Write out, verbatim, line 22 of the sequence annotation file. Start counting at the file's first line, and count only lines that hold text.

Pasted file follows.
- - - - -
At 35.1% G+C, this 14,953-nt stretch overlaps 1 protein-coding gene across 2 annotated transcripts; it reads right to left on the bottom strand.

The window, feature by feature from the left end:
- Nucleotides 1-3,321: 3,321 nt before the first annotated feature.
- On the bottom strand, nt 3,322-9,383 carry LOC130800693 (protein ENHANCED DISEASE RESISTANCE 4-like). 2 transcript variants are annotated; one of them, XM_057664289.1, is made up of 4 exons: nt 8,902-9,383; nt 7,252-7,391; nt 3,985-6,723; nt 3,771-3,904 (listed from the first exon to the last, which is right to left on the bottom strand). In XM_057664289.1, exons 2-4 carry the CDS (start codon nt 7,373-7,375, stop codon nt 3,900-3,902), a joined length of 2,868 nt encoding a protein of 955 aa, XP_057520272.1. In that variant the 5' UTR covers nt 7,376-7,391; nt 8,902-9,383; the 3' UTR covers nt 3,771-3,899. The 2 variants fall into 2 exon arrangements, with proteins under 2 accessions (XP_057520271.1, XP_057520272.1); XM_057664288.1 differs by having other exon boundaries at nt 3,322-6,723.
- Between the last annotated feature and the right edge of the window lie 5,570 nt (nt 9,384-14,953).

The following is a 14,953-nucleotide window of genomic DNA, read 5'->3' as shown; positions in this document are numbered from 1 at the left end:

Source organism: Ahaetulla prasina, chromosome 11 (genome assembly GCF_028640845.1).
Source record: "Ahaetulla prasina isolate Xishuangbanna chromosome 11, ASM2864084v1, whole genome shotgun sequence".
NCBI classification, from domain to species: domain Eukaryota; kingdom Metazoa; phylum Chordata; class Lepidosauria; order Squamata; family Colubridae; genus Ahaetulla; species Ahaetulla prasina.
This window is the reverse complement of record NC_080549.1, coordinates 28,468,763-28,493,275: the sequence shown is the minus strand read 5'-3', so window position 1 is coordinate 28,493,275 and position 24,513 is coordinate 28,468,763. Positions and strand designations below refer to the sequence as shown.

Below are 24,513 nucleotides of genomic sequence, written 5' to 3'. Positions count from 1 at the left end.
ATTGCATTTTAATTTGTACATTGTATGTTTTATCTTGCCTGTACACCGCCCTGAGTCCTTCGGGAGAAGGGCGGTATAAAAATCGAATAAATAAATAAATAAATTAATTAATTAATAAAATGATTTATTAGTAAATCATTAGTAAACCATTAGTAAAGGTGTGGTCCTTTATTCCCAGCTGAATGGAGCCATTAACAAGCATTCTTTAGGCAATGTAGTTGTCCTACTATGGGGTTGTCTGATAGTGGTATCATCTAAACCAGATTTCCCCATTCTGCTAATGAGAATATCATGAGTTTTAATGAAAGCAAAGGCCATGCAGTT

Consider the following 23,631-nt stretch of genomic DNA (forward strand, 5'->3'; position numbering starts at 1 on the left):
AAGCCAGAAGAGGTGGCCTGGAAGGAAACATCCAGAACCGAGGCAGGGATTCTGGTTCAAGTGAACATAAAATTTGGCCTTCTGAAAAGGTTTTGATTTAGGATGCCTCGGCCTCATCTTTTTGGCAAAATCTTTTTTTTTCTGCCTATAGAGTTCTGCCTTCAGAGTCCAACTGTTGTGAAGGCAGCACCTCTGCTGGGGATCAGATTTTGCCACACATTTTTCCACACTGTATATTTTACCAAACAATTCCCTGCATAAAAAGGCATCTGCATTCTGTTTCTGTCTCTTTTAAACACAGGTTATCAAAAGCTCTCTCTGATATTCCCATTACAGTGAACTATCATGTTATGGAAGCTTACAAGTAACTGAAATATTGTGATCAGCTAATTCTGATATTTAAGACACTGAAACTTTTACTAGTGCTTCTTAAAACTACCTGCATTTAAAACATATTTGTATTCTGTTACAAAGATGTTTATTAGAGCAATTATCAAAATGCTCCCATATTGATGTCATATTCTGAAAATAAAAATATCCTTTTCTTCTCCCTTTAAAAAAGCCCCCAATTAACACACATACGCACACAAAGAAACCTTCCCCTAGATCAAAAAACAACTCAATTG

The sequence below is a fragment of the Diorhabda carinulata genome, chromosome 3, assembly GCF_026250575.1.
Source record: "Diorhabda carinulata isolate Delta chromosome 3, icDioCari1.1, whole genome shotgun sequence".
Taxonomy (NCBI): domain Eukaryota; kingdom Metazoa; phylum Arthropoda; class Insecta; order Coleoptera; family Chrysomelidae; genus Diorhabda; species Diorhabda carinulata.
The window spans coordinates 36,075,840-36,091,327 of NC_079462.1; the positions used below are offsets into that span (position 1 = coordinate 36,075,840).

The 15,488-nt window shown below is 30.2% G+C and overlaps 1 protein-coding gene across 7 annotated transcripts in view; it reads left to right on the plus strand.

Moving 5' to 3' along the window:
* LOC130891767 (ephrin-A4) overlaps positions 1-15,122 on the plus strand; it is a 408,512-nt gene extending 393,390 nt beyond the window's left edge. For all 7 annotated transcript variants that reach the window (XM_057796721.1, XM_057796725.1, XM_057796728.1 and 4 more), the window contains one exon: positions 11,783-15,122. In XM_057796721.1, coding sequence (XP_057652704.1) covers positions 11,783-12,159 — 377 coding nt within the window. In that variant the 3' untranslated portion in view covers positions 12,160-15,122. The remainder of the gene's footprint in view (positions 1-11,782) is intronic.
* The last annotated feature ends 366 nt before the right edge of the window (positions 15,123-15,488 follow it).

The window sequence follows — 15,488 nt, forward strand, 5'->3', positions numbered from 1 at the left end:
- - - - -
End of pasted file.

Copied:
* The last annotated feature ends 366 nt before the right edge of the window (positions 15,123-15,488 follow it).